President Trump on Monday participates in an Armed Forces Welcome Ceremony in honor of the 20th Chairman of the Joint Chiefs of Staff .

President Trump on Monday participates in an Armed Forces Welcome Ceremony in honor of the 20th Chairman of the Joint Chiefs of Staff . Official White House Photo by Shealah Craighead

Featured eBooks
Open Season
Digital First
Cyber Threats: Preparing States and Localities
Agencies May Now Enforce Trump’s Controversial Workforce Orders

An expired court injunction clears the way for the administration to significantly curtail the power of federal employee unions.

Federal agencies are now free to implement three controversial executive orders signed by President Trump in 2018 aimed at limiting the power of employee unions. A court injunction against the orders was lifted Wednesday, a week after a federal appeals court declined to rehear a case brought by the unions. 

The three executive orders would shorten the length of performance improvement plans to 30 days, exempt adverse personnel actions from grievance proceedings, streamline collective bargaining negotiations, and significantly reduce the number of work hours union members can spend on official time. 

Tony Reardon, national president of the National Treasury Employees Union, called it a “sad day for the employees who serve this country.”

“For the first time since our merit-based civil service was created, we now have a series of presidential fiats—directly in conflict with the law—that are designed to marginalize the voices of federal workers, weaken their due process rights, and severely limit their elected union representatives’ ability to represent them and ensure that our civil service system is based on merit, not favoritism or patronage,” Reardon said.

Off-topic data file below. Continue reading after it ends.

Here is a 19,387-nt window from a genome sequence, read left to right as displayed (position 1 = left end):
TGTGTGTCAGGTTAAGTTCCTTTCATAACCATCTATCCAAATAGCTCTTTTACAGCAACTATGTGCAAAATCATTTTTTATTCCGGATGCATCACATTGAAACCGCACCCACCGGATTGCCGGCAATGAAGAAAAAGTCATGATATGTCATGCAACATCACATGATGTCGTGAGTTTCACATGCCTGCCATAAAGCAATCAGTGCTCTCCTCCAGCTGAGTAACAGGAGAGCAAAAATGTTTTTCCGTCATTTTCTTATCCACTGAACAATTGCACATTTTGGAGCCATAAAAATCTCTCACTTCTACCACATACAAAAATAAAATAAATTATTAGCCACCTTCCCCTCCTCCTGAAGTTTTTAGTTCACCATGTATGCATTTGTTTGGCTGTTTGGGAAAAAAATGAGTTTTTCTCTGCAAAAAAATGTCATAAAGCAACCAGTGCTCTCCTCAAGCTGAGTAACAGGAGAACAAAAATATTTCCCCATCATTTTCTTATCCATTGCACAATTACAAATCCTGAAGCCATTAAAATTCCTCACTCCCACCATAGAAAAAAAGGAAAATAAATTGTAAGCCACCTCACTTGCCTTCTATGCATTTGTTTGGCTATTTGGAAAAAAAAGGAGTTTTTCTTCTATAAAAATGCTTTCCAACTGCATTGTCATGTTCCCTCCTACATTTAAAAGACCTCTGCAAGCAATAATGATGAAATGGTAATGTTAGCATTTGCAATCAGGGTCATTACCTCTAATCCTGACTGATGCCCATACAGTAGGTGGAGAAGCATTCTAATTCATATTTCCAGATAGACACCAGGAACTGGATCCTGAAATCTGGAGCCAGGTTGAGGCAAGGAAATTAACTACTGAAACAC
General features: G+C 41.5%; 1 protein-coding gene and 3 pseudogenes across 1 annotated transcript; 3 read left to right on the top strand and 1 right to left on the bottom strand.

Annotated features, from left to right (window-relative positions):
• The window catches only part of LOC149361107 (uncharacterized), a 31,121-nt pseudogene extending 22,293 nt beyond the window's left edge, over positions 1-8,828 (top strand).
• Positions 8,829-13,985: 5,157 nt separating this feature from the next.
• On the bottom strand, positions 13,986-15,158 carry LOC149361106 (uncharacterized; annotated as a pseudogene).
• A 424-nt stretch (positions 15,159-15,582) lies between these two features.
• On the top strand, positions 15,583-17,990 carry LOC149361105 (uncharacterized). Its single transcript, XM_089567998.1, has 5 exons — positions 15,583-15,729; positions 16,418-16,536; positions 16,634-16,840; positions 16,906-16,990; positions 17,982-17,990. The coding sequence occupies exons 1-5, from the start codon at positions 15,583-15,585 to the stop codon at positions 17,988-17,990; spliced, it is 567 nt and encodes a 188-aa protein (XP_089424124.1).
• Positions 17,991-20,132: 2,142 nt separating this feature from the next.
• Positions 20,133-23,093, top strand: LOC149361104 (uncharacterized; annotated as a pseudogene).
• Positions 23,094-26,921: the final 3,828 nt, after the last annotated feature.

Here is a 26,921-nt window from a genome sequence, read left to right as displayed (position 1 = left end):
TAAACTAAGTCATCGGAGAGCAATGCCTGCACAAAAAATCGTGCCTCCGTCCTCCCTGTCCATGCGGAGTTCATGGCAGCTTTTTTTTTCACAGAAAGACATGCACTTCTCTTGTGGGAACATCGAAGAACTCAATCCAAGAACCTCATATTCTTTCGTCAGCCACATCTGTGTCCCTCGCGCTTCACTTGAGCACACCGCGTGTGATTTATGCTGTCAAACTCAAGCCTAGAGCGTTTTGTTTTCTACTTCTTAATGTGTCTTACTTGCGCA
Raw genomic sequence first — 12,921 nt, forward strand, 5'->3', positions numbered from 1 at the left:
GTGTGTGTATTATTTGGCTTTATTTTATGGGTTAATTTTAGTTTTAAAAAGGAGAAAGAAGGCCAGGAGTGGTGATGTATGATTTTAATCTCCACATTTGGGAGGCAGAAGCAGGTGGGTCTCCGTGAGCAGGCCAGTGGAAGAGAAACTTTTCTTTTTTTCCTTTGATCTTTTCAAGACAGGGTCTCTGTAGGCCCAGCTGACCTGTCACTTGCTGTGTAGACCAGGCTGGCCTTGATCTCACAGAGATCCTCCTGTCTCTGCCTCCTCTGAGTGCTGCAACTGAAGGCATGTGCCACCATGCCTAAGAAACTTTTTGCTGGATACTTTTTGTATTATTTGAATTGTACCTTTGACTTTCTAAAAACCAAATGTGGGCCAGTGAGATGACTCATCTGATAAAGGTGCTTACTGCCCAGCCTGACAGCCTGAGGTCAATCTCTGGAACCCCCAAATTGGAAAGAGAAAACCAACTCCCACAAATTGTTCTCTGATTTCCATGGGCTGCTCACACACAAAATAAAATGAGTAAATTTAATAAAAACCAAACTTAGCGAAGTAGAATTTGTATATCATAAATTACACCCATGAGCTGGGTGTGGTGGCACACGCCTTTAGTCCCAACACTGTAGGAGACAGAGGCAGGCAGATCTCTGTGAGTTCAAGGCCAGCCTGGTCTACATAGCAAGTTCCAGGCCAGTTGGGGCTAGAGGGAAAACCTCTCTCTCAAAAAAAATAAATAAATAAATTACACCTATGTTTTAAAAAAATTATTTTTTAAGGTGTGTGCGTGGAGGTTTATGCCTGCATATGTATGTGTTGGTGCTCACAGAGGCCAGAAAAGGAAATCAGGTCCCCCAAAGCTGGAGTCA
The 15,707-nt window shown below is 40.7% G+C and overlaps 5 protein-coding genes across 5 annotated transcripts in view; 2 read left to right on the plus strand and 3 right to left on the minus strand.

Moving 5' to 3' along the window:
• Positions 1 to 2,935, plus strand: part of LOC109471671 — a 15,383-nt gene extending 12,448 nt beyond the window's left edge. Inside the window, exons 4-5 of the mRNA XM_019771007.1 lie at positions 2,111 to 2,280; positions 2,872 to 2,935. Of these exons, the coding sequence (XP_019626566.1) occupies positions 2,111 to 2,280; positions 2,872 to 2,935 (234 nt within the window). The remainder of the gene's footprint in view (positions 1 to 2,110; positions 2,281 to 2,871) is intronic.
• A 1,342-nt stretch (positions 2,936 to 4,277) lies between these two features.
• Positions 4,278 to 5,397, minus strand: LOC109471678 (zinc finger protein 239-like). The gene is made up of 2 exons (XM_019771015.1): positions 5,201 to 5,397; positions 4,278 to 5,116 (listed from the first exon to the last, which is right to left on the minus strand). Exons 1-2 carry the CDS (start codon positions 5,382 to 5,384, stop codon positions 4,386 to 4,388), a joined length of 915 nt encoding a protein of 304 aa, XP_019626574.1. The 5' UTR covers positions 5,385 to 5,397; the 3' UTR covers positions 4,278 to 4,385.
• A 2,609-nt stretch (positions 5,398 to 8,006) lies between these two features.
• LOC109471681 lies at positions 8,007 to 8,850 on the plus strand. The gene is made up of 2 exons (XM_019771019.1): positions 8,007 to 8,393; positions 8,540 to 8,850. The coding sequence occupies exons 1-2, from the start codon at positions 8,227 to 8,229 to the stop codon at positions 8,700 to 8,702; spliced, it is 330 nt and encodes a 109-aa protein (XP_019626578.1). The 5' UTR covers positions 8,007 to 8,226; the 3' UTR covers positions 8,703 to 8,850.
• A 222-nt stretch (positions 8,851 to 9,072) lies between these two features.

In August 2018, U.S. District Judge Ketanji Brown Jackson found that Trump’s executive orders, taken together, effectively “eviscerated” federal employees’ collective bargaining rights. But in July, a three-judge panel on the U.S. Court of Appeals for the D.C. Circuit overturned that ruling, which blocked agencies from implementing the orders. In overturning the lower court’s decision, the panel did not weigh in on the merits of the case, but rather ruled that federal employee unions must first seek redress through the Federal Labor Relations Authority’s administrative review process. The full court last week declined to rehear the case as the unions had sought. 

NTEU and other federal unions will continue to fight the executive orders “through whatever means available,” Reardon said. 

When the appeals court ruling was issued last week, American Federation of Government Employees National President J. David Cox said he was outraged by the court’s ruling.

“While we review our options, hundreds of thousands of federal government workers will suffer as their access to union representation at the worksite is stripped away by the implementation of President Trump’s union-busting executive orders,” Cox said.